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Pontifical Council for the Pastoral Care of Migrants and Itinerant People

Pontifical Council for Health Pastoral Care

Pontifical Council for Pastoral Care of Migrants

 and Itinerant People

Pontifical Council for the Family

 

THE REPRODUCTIVE HEALTH

OF REFUGEES

A Note for the Bishops' Conferences

Introduction

In 1999, the United Nations High Commissariat for Refugees (UNHCR), in collaboration with the World Health Organisation (WHO), the United Nations Fund for Population Activities (UNFPA), and some NGOs, published the Inter-agency Field Manual on Reproductive Health in Refugee Situations; this is a practical book that deals with modalities of assistance to refugees in the area of the so-called “Reproductive Health”.

The Field Manual is object of several serious concerns for the Church and is the ground for this Note, which has been purposely prepared by three Dicasteries of the Holy See — The Pontifical Councils: for Health Pastoral Care, for Pastoral Care of Migrants and Itinerant People, and for the Family — with the goal of emphasising the reservations of the Holy See on some problematic issues of the Manual.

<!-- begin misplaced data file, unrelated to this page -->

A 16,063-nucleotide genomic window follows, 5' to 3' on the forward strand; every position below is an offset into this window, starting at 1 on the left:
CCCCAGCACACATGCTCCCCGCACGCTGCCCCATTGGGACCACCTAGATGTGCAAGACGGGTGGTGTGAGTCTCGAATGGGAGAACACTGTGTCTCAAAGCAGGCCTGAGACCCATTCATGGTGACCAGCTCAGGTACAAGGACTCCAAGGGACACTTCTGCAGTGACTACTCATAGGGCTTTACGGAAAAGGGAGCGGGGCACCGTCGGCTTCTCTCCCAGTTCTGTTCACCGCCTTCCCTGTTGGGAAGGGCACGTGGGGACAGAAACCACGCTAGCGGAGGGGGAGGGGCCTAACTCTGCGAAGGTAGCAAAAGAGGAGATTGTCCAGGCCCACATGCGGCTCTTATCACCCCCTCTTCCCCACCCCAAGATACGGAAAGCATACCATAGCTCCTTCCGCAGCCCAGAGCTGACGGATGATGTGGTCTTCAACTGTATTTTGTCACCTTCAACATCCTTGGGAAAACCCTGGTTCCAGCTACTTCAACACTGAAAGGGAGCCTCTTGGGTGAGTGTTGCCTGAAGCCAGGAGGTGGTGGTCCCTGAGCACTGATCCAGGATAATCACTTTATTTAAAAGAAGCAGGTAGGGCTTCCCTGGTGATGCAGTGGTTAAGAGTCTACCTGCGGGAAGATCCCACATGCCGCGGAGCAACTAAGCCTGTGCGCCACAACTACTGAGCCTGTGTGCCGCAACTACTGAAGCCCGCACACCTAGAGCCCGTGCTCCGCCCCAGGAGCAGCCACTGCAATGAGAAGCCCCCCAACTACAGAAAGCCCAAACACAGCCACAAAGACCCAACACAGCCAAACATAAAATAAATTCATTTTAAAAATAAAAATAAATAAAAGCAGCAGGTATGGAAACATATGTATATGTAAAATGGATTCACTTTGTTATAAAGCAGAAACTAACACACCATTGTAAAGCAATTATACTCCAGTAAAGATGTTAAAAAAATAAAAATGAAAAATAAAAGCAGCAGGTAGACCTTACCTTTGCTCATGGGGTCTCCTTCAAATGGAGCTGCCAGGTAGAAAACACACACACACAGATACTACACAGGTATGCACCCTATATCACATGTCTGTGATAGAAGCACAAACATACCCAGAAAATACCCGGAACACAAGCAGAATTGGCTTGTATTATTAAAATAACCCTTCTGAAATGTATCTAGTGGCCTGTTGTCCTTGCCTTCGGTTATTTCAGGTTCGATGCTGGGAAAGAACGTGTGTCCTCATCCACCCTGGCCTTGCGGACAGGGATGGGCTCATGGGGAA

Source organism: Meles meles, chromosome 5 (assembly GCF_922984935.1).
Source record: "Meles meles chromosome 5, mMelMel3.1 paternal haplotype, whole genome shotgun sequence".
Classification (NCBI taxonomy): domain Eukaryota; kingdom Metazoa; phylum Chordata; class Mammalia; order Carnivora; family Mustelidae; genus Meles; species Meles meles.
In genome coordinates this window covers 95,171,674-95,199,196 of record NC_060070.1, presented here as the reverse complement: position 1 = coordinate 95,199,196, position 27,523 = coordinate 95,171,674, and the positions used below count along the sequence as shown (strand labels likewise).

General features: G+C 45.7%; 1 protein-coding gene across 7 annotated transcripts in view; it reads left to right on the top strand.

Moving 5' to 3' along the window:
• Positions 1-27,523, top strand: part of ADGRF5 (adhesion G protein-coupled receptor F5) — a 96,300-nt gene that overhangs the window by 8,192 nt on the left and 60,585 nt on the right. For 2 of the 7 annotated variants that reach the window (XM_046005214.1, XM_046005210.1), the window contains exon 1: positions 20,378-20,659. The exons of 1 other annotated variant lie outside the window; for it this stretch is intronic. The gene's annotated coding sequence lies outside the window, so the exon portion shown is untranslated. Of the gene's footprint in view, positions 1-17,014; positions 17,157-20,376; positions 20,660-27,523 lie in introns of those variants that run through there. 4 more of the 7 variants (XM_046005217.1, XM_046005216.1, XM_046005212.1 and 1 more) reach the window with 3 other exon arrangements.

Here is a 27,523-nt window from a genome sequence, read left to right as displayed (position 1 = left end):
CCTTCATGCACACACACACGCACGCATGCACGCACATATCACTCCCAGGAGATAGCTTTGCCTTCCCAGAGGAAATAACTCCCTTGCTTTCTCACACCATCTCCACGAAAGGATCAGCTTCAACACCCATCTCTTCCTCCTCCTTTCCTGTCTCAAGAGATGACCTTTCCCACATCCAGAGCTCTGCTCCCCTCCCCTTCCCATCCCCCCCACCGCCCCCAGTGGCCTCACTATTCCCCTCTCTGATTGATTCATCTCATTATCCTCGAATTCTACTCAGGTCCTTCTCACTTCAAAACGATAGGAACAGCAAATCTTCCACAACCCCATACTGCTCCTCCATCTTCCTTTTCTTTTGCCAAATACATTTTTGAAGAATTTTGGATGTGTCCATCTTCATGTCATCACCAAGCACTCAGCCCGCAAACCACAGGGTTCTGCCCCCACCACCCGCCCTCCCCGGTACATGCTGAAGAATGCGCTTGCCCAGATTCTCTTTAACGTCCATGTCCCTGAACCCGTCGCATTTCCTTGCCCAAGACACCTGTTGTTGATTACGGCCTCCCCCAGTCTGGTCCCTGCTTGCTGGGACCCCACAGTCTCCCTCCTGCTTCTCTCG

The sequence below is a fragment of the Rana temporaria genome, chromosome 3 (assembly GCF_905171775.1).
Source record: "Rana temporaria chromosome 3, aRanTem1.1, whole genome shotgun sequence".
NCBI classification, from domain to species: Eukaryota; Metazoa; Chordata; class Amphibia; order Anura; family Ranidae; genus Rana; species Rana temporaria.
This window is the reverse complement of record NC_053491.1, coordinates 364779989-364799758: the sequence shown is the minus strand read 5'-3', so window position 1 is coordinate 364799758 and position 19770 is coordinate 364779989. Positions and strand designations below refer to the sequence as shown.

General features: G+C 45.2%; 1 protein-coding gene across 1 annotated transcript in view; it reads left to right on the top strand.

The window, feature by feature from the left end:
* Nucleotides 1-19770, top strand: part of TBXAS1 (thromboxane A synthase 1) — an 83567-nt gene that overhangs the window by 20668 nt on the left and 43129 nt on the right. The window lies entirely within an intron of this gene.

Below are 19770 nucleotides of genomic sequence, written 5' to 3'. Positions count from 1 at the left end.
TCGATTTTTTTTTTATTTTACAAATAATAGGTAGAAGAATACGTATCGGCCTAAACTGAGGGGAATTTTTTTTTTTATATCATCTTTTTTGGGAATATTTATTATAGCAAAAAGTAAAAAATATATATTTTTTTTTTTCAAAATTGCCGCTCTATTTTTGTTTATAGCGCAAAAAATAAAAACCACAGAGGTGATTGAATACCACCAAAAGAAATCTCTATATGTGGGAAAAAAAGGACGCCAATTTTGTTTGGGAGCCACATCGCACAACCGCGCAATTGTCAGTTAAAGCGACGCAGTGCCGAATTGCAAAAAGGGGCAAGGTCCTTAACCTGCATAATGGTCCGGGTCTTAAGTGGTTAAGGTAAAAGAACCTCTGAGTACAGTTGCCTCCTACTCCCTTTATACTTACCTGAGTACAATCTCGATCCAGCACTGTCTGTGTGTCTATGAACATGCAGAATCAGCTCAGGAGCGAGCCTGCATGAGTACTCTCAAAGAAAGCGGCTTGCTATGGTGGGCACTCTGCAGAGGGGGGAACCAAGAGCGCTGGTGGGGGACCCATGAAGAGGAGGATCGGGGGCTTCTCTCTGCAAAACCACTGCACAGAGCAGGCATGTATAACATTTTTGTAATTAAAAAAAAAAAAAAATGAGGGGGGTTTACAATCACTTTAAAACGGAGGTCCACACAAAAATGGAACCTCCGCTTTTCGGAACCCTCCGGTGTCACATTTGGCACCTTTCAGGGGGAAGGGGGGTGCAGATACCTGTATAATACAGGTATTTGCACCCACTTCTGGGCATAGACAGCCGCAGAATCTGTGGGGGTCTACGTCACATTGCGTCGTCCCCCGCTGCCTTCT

This Interdicasterial Note takes the Field Manual as a pastoral challenge for the Church and calls both pastors and other pastoral workers involved in the areas of family, health care, migrants and Itinerant people, to vigilance, so that the love, respect and protection of refugees and their rights — among which the inalienable right to life — may be the underlying and driving motive of their action for the improvement of the conditions of life of millions of displaced persons and refugees, and their enjoyment of the protection of their life and health.

The Field Manual carries anti‑values that offend the dignity of the poorest and most vulnerable populations, with proposals regarding the limitation of births, an idea of irresponsible sexual relations, and even abortion. We find ourselves in front of a current of thought that may be defined as both utilitarian and neo-Malthusian.

The Note in its five parts, offers a horizon of hope different from that expressed in the Field Manual and makes a pastoral proposal ad hoc, which is based on the love for the refugees in full respect of moral truth and the dignity of personal consciences.

Finally, the Note encourages the various authorities responsible for public life, and all men and women of good will to pursue efforts that will ensure to the refugees, a future capable of restoring to each and every one of them a face to the image and likeness of God.